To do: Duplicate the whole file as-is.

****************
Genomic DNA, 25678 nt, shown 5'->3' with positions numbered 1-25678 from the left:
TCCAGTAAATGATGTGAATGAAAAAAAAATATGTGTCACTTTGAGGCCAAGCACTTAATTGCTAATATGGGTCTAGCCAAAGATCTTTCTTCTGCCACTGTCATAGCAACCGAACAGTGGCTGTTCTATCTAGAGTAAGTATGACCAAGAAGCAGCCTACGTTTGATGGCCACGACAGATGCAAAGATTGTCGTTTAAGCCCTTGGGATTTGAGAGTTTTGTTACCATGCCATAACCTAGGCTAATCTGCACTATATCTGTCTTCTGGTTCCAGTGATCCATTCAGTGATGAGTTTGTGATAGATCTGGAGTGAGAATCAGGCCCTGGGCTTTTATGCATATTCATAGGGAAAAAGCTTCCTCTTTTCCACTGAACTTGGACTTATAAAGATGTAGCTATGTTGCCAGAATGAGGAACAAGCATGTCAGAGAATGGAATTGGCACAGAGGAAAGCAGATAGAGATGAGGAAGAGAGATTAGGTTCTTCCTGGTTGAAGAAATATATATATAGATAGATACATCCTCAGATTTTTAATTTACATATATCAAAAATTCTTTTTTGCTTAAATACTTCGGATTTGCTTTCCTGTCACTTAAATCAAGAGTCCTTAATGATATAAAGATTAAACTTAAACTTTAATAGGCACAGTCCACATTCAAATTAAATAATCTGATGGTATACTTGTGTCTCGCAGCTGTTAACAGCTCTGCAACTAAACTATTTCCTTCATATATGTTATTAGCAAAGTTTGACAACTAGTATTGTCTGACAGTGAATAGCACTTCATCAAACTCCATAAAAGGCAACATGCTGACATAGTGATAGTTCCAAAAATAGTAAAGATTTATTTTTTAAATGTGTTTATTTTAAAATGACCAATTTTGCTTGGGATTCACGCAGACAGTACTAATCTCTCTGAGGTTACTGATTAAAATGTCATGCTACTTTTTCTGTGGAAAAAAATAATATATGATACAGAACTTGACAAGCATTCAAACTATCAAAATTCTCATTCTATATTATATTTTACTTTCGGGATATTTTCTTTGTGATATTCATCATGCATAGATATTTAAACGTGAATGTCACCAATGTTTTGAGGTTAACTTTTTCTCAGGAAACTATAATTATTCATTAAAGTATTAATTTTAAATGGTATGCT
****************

Genomic DNA, 25678 nt, shown 5'->3' with positions numbered 1-25678 from the left:
TCCAGTAAATGATGTGAATGAAAAAAAAATATGTGTCACTTTGAGGCCAAGCACTTAATTGCTAATATGGGTCTAGCCAAAGATCTTTCTTCTGCCACTGTCATAGCAACCGAACAGTGGCTGTTCTATCTAGAGTAAGTATGACCAAGAAGCAGCCTACGTTTGATGGCCACGACAGATGCAAAGATTGTCGTTTAAGCCCTTGGGATTTGAGAGTTTTGTTACCATGCCATAACCTAGGCTAATCTGCACTATATCTGTCTTCTGGTTCCAGTGATCCATTCAGTGATGAGTTTGTGATAGATCTGGAGTGAGAATCAGGCCCTGGGCTTTTATGCATATTCATAGGGAAAAAGCTTCCTCTTTTCCACTGAACTTGGACTTATAAAGATGTAGCTATGTTGCCAGAATGAGGAACAAGCATGTCAGAGAATGGAATTGGCACAGAGGAAAGCAGATAGAGATGAGGAAGAGAGATTAGGTTCTTCCTGGTTGAAGAAATATATATATAGATAGATACATCCTCAGATTTTTAATTTACATATATCAAAAATTCTTTTTTGCTTAAATACTTCGGATTTGCTTTCCTGTCACTTAAATCAAGAGTCCTTAATGATATAAAGATTAAACTTAAACTTTAATAGGCACAGTCCACATTCAAATTAAATAATCTGATGGTATACTTGTGTCTCGCAGCTGTTAACAGCTCTGCAACTAAACTATTTCCTTCATATATGTTATTAGCAAAGTTTGACAACTAGTATTGTCTGACAGTGAATAGCACTTCATCAAACTCCATAAAAGGCAACATGCTGACATAGTGATAGTTCCAAAAATAGTAAAGATTTATTTTTTAAATGTGTTTATTTTAAAATGACCAATTTTGCTTGGGATTCACGCAGACAGTACTAATCTCTCTGAGGTTACTGATTAAAATGTCATGCTACTTTTTCTGTGGAAAAAAATAATATATGATACAGAACTTGACAAGCATTCAAACTATCAAAATTCTCATTCTATATTATATTTTACTTTCGGGATATTTTCTTTGTGATATTCATCATGCATAGATATTTAAACGTGAATGTCACCAATGTTTTGAGGTTAACTTTTTCTCAGGAAACTATAATTATTCATTAAAGTATTAATTTTAAATGGTATGCT